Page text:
But Ackroyd issues a word of warning. “You have to be careful that you are not falling into the trap of letting the action over take the story to the extent that the action becomes the biggest character.”

The challenge for Ackroyd and director David Mackenzie was to make a compelling feature out of what its quite a complicated period of Scottish-English history, without getting bogged down in historical detail.

The other danger was not letting the visceral battle sequences get the upper hand over the development of the character of Robert The Bruce and the other leading protagonists.


"The three camera set-up and use of Angénieux Optimo 24-290mm zooms gave the production a real energy and pace. I really like using zooms, and the Angénieux Optimo is a fantastic lens which gives another string to my bow."

- Barry Ackroyd BSC

In fact, after the first major public screening at the 2018 Toronto Film Festival, director David Mackenzie decided on a re-edit, which involved the removal of sequences which, by his own admission, slowed the film down.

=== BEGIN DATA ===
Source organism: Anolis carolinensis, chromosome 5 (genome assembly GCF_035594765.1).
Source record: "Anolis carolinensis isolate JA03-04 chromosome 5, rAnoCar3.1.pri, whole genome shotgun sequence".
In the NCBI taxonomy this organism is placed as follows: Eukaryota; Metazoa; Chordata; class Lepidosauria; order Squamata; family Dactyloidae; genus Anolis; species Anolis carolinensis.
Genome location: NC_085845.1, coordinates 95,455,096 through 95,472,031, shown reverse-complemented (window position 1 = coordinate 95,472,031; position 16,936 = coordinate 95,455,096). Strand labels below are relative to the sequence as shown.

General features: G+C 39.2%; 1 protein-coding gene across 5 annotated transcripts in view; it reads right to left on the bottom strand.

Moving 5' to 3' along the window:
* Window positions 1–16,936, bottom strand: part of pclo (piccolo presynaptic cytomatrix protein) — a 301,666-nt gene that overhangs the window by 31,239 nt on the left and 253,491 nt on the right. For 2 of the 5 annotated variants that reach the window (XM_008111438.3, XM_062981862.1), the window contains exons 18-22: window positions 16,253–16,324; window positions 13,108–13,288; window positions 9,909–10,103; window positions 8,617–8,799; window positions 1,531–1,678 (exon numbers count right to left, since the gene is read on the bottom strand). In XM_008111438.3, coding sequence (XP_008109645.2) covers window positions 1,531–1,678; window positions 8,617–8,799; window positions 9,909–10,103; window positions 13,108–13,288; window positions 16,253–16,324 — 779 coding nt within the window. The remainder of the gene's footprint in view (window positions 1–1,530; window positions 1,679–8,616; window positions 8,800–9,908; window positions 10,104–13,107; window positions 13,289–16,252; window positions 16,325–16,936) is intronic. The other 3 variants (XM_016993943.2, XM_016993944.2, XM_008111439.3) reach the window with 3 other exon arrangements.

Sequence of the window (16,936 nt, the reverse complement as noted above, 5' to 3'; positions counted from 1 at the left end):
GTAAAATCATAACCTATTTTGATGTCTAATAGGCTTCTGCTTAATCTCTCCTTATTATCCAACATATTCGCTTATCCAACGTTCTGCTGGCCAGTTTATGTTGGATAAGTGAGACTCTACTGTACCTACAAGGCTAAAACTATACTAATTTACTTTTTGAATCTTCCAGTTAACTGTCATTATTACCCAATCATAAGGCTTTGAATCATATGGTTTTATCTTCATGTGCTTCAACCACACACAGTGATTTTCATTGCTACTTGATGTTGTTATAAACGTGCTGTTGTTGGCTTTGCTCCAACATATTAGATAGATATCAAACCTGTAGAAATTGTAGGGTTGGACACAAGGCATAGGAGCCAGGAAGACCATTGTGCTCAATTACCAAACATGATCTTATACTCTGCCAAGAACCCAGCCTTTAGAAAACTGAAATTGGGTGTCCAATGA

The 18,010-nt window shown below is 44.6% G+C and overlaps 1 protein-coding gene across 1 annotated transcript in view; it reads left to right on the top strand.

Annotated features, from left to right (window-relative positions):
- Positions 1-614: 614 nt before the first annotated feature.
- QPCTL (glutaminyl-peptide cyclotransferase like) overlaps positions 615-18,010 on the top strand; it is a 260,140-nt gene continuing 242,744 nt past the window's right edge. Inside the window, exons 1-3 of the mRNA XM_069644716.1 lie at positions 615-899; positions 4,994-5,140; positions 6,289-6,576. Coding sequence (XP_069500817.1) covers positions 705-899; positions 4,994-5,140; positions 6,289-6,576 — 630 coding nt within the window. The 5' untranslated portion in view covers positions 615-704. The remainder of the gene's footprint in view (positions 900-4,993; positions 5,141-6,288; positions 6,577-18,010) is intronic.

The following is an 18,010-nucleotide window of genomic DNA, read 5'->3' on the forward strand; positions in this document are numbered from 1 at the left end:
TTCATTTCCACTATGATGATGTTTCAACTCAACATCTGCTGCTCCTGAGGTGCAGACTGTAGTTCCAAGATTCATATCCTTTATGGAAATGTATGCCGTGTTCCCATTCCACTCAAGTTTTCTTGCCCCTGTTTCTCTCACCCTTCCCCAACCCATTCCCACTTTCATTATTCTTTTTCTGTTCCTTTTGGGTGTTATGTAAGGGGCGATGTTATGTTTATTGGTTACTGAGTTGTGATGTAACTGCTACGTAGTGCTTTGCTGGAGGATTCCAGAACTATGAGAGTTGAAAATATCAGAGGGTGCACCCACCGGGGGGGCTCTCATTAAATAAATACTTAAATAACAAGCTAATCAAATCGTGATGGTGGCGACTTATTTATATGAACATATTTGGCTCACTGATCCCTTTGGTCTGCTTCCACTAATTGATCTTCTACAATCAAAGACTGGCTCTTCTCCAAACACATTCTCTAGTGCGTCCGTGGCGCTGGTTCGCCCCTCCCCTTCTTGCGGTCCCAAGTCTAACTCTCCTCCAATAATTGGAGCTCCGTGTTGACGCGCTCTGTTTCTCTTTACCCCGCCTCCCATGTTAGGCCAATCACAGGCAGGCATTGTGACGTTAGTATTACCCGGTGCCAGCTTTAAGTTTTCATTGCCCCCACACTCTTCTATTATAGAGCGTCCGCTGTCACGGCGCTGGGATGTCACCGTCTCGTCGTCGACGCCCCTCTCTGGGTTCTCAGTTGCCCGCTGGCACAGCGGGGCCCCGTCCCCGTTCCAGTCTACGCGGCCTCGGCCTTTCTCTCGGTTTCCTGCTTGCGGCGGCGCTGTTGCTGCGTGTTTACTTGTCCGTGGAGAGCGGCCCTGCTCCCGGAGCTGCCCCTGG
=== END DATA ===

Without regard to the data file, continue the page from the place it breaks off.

Ackroyd recalls shooting The Outlaw King at different resolutions, ranging from 5K to 8K, depending on whether the shot was a wide panorama, or a tighter shot, and the type of lens used. “But, at the end of the day, we knew the final result could only be at 4K, which was the required Netflix deliverable.”

Ackroyd worked closely with Digital Orchard digital imaging technician, Sam Spurgeon and Goldcrest colourist, Rob Pizzey to manage the rushes and create a look for the film.